the lesser-known superpower of children (thoughts for your Easter weekend)

Madison Avenue window display boy by @sallylloydjones

Madison Avenue window display boy by @sallylloydjones (via IG)

Have you noticed the super powers small children wield?

One morning, I was riding the NYC subway when the doors opened and into the car walked a little child.

She was maybe 2.

Instantly, all of us—these defended New Yorkers, all avoiding eye contact, all guarding our space—were transformed. We smiled at her. At her mother. At each other.

Her gentleness disarmed us. Barriers of race and age and status vanished.

She changed everything. Just by being a child.

When people asked Jesus, “Who’s the greatest in your Kingdom?” Jesus showed them a little child and said, “Become like this little child.”

It’s not always all about what we teach children.

It’s about what they teach us.

Reading Jesus Storybook Bible by @gingercim

Reading The Jesus Storybook Bible – photo by @gingercim

That’s something I’ve learned from writing for children. It keeps you honest. You have to dig deeper. Work harder. Understand it better. Your job is to distill—to take the profound and make it simple enough for a child to understand.

When I was writing THE JESUS STORYBOOK BIBLE, I knew I couldn’t rely on jargon. A little child has no concept of what sin is, for instance. I would have to find other ways to describe it:

Sin is not just about breaking the rules, it’s breaking God’s heart; it’s like poison that makes your heart sick and stops it from working properly; it’s like running away from God and hiding in the shadows.

The funny thing is—if you write with the excellence that children deserve you reach everyone.

C S Lewis said:

“No book is really worth reading at the age of ten which is not
equally – and often far more – worth reading at the age of fifty and beyond.”

Excellence, it turns out, is the most inclusive thing. It’s been so exciting to see the ways that THE JESUS STORYBOOK BIBLE has broken out of the boundaries typical for a children’s bible storybook. It is read by college students, theologians, pastors, couples; read in schools, prisons, old people’s homes, by prostitutes in China, but business men in Japan. (It’s so popular with adults that we had to give them their own edition: THE STORY OF GOD’S LOVE FOR YOU.)

Why would a children’s book reach adults in this way? I think it has something to do with that place inside of us that remains a child still, the place God loves to speak to us—the place where we are undefended, humble, open to wonder. Open to him. The place that tiny child spoke to us all, in that NYC subway car that morning.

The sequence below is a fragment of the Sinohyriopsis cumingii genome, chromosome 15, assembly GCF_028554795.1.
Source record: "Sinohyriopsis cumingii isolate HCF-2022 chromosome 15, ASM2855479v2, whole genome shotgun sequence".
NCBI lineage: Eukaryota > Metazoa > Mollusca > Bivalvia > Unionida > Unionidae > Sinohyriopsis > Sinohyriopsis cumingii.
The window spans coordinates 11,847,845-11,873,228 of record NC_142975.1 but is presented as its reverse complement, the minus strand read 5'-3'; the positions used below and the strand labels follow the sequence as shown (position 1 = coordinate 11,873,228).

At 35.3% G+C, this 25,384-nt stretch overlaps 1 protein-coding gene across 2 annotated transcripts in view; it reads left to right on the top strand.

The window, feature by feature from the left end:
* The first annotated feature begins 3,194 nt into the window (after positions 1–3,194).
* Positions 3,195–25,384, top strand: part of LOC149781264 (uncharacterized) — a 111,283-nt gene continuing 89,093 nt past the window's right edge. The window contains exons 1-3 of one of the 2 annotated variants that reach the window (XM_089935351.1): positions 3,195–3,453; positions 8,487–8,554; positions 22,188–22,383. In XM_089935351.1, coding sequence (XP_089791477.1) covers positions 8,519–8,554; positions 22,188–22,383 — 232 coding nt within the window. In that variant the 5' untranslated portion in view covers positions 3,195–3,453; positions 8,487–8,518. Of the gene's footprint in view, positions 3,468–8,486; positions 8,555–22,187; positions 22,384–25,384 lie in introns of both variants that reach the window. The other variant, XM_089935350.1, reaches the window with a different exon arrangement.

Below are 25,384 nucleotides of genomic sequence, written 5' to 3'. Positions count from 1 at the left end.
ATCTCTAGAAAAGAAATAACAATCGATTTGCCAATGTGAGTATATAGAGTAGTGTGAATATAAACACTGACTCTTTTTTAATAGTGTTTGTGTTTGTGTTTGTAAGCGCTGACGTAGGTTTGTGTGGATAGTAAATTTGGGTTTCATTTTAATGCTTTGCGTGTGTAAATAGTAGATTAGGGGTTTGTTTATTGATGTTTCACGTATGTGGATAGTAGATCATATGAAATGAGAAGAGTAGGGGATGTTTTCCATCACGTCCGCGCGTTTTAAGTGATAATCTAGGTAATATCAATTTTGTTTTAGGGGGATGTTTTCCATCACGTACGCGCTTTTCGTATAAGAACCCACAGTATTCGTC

In writing THE JESUS STORYBOOK BIBLE I set out to capture the plotline of the Bible. As adults when do we ever hear that plotline? Even if we go to church regularly, we may never hear the whole story in one sitting.

the story of god's love for you by sally lloyd-jones

the Story of God’s Love for You – photo by @conveyableflow

But when you distill the story down so that you can read it in one sitting, immediately it is startling. Because most of us think we know what the Bible is about—and it’s not good. We think it’s a book of rules you follow so God will love you. Or a book of heroes you copy so God will love you.

But it’s none of those things.

It’s most of all a Story.

The Story Of a God who breaks into History and comes down to rescue his children. A God who moves heaven and earth to be near them, to love them—though it would cost him everything he had.

The Story of a young Hero who comes from a far country to win back his lost treasure.

The Story of a brave Prince who leaves his palace, his throne—everything—to rescue the one he loves.

The Bible is simply this: THE STORY OF GOD’S LOVE FOR YOU.

And I don’t know anyone—young or old—who doesn’t need to hear that story.

May the God whose name is Love, who made you out of love for love, be whispering that love story to your heart this Easter.

Happy Easter!
-SLJ.

5 Responses to “the lesser-known superpower of children (thoughts for your Easter weekend)”

  1. Julie Enyeart

    My 8 yr old son LOVES this book! I’m a little sad we bought it for the Kindle because I’d love to hold it in my hands! Maybe we’ll just have to buy another copy :) I love the conversations we are having as he references the stories. Truly a lovely way to learn about the Bible! Thank you so much!

    Reply
  2. Carrie Halim

    Reading this Easter post in the very beginnings of the shift from summer to autumn for the first time, and I am in tears at how perfectly you articulated everything I want to do as a children’s pastor, writer, and Wondersmith. Thank you.

    Reply

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